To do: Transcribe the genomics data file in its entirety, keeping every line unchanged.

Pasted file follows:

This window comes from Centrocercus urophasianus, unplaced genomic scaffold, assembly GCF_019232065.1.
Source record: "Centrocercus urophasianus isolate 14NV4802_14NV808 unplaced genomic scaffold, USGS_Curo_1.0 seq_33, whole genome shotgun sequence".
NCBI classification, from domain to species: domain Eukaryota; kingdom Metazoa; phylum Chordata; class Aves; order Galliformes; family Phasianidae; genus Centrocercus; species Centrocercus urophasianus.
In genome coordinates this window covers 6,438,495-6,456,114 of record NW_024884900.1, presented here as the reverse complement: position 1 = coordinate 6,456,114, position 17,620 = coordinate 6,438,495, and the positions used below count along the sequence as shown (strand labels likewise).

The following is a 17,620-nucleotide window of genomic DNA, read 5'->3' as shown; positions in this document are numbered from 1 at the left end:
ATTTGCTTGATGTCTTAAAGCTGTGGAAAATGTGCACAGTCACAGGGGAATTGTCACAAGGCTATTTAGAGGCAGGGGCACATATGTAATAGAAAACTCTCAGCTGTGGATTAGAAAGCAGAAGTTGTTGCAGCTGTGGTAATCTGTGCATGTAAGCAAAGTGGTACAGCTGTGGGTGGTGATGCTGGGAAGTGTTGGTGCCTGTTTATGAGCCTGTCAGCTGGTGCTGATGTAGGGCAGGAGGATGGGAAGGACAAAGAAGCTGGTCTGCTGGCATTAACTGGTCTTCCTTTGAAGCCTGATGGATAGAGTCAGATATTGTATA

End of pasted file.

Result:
This window comes from Centrocercus urophasianus, unplaced genomic scaffold, assembly GCF_019232065.1.
Source record: "Centrocercus urophasianus isolate 14NV4802_14NV808 unplaced genomic scaffold, USGS_Curo_1.0 seq_33, whole genome shotgun sequence".
NCBI classification, from domain to species: domain Eukaryota; kingdom Metazoa; phylum Chordata; class Aves; order Galliformes; family Phasianidae; genus Centrocercus; species Centrocercus urophasianus.
In genome coordinates this window covers 6,438,495-6,456,114 of record NW_024884900.1, presented here as the reverse complement: position 1 = coordinate 6,456,114, position 17,620 = coordinate 6,438,495, and the positions used below count along the sequence as shown (strand labels likewise).

The following is a 17,620-nucleotide window of genomic DNA, read 5'->3' as shown; positions in this document are numbered from 1 at the left end:
ATTTGCTTGATGTCTTAAAGCTGTGGAAAATGTGCACAGTCACAGGGGAATTGTCACAAGGCTATTTAGAGGCAGGGGCACATATGTAATAGAAAACTCTCAGCTGTGGATTAGAAAGCAGAAGTTGTTGCAGCTGTGGTAATCTGTGCATGTAAGCAAAGTGGTACAGCTGTGGGTGGTGATGCTGGGAAGTGTTGGTGCCTGTTTATGAGCCTGTCAGCTGGTGCTGATGTAGGGCAGGAGGATGGGAAGGACAAAGAAGCTGGTCTGCTGGCATTAACTGGTCTTCCTTTGAAGCCTGATGGATAGAGTCAGATATTGTATA